No group of 11 people is monolithic, and disagreements and debate would arise within the committee. But when they did, members returned to their North Star: What do students need who take this course? And in the end, the higher ed members deferred to the high school educators about what was realistic. They would be the ones who had to teach the course, after all.
“It’s so much fun” working with the professors on the committee, Dempsey-Waters says. “They always want our opinion about how this actually looks in reality, how are teachers going to develop materials. It is an amazing dynamic.”
A crowd of marchers carry signs during the March on Washington for Jobs and Freedom, August 28, 1963. The civil rights movement is part of the essential elements included in Unit 4 of the AP African American Studies course framework.
The initial development process ended in December 2022. The result, released officially on February 1, was a course framework as rigorous as it is ambitious.
“This is not a course that's just for African American students and it's not an alternative to U.S. History,” says Nelva Q. Williamson, a high school teacher and member of the committee. “It is adding to the history of this country. It's bringing that kind of hidden history up to the forefront, and it should be available to all students.”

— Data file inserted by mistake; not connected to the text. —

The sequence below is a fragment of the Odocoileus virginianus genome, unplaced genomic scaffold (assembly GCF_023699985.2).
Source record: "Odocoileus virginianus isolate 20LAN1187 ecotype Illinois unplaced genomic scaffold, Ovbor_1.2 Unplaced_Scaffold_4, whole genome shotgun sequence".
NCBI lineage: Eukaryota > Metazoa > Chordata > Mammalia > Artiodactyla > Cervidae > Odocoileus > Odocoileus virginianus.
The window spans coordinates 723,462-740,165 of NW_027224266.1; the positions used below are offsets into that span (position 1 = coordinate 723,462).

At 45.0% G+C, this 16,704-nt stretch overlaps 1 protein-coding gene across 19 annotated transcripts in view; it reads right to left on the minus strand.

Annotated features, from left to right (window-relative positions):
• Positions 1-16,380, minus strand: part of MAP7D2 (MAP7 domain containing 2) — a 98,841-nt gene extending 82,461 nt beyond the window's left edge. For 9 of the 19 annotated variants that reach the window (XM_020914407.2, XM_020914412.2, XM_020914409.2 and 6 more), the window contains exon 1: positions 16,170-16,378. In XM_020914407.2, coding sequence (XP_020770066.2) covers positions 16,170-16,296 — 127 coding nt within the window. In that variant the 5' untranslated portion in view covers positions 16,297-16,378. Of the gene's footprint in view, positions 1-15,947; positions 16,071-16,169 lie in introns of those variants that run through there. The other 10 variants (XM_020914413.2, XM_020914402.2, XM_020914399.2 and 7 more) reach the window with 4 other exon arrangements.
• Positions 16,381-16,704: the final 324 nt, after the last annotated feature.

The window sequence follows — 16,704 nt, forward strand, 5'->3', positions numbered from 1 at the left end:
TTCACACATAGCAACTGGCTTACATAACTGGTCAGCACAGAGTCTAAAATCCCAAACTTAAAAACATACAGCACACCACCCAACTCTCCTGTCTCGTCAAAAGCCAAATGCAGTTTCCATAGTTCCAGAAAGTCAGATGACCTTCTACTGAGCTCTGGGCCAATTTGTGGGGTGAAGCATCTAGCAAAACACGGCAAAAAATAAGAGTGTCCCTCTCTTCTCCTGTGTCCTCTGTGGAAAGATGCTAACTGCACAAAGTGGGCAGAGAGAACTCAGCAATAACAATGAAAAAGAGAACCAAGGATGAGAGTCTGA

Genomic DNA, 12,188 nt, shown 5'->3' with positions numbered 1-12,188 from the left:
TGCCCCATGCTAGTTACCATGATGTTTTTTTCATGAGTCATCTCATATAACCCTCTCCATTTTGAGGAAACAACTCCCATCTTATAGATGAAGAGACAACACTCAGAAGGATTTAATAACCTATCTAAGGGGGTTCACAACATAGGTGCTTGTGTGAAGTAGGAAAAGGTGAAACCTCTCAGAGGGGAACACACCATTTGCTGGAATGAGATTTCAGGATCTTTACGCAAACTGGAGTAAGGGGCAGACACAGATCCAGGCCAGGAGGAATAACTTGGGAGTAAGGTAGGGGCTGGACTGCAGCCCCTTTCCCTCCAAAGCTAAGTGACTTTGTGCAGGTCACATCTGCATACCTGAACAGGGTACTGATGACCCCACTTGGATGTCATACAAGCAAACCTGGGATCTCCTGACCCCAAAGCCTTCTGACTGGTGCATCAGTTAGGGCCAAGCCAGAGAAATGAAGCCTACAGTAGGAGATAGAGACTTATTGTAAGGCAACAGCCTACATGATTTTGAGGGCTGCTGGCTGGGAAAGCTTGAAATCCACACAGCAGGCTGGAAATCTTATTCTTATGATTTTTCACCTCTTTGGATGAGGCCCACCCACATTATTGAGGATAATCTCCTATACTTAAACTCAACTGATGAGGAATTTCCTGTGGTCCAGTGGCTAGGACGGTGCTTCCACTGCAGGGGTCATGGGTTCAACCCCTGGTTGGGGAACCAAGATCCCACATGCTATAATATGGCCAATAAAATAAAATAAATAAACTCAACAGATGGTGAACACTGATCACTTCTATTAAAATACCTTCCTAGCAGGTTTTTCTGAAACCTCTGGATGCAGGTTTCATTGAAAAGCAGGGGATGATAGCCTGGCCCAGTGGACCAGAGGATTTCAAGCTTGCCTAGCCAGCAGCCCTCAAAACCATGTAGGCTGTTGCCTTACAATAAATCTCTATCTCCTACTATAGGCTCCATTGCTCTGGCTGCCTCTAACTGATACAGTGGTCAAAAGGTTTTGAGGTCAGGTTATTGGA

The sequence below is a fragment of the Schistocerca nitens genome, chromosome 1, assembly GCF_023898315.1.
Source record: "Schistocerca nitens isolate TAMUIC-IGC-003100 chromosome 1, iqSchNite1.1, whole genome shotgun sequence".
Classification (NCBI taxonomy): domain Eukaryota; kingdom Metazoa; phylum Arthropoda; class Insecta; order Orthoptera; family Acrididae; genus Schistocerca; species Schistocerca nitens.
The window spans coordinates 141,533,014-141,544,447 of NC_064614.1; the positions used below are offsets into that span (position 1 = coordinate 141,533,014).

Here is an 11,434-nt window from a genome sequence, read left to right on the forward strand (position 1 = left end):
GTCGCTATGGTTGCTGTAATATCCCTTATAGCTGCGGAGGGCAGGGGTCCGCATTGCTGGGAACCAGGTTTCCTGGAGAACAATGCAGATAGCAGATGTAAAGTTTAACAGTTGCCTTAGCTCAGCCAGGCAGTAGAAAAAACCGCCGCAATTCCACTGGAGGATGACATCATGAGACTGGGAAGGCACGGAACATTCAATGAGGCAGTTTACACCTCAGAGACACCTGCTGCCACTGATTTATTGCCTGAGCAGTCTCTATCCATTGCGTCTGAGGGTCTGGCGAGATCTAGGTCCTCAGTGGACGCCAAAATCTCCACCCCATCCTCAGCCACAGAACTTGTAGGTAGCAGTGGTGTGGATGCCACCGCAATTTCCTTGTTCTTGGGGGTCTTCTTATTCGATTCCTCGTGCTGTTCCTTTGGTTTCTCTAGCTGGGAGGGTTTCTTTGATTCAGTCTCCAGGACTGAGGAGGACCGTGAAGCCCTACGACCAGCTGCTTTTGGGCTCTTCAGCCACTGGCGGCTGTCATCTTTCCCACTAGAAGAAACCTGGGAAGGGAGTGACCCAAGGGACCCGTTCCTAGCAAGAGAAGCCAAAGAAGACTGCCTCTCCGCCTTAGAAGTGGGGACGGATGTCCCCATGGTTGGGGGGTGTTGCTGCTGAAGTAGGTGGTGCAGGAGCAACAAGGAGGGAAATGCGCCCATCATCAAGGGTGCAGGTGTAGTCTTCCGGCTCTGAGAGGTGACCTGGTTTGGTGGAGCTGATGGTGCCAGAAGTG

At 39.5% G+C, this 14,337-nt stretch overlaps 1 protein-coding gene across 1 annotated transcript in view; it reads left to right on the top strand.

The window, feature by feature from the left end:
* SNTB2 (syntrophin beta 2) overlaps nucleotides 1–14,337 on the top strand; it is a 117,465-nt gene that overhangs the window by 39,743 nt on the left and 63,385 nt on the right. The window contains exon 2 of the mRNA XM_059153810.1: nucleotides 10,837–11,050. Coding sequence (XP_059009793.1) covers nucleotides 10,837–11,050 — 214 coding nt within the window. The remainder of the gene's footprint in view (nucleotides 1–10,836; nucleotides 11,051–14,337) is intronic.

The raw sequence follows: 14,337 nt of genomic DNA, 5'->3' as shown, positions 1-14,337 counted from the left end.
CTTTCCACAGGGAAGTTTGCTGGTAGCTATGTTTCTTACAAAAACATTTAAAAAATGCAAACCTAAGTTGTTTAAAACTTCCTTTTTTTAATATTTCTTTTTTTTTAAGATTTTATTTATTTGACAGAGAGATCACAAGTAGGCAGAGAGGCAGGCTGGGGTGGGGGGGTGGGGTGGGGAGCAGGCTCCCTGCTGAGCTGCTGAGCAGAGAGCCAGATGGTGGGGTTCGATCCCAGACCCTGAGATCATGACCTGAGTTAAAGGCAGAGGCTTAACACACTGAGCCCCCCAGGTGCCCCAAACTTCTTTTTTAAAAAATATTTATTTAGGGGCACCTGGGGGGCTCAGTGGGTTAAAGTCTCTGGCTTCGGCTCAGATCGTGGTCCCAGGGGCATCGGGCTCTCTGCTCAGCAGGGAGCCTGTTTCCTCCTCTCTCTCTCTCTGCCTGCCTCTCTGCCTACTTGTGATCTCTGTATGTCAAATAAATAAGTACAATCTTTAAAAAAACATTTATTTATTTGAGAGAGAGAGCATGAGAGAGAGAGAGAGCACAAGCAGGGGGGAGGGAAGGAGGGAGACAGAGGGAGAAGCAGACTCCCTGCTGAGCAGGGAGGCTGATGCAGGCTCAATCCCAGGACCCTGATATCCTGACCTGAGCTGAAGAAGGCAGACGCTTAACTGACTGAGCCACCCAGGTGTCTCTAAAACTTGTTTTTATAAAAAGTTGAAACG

The Signal Lost in the "Noise"
But what should have been a capstone moment was met with a flurry of headlines, controversy, accusation, and misunderstanding.
Months earlier, a draft framework leaked to various media outlets. The released version included material differences that some argued too closely tracked aspects the state education leaders in Florida very vocally opposed. Members of the political right and left were both outraged, for different reasons, by the framework, which begat cycles of protests, recriminations, and zero-sum ultimatums.
(Recounting the whole gnarled, overheated narrative is impossible here. But Vox has a good primer, EdWeek has a timeline, and you can find College Board’s responses to it on the All Access members blog.)
Claims of political pressure have been unequivocally denied by College Board and the development committee. At the time, Reed told NPR that “there was an assumption that the leaked draft was somehow an official pronouncement of what the course would include or exclude. And then the released version … is to be compared to that.”
Nearly a year later, she says the committee found itself “waking up in a boxing ring without gloves. The development committee just wanted to create a great course for students.”
Dempsey-Waters adds that she “always knew what this course was about; everything else was just noise. And I was never going to be deterred or distracted by the noise.”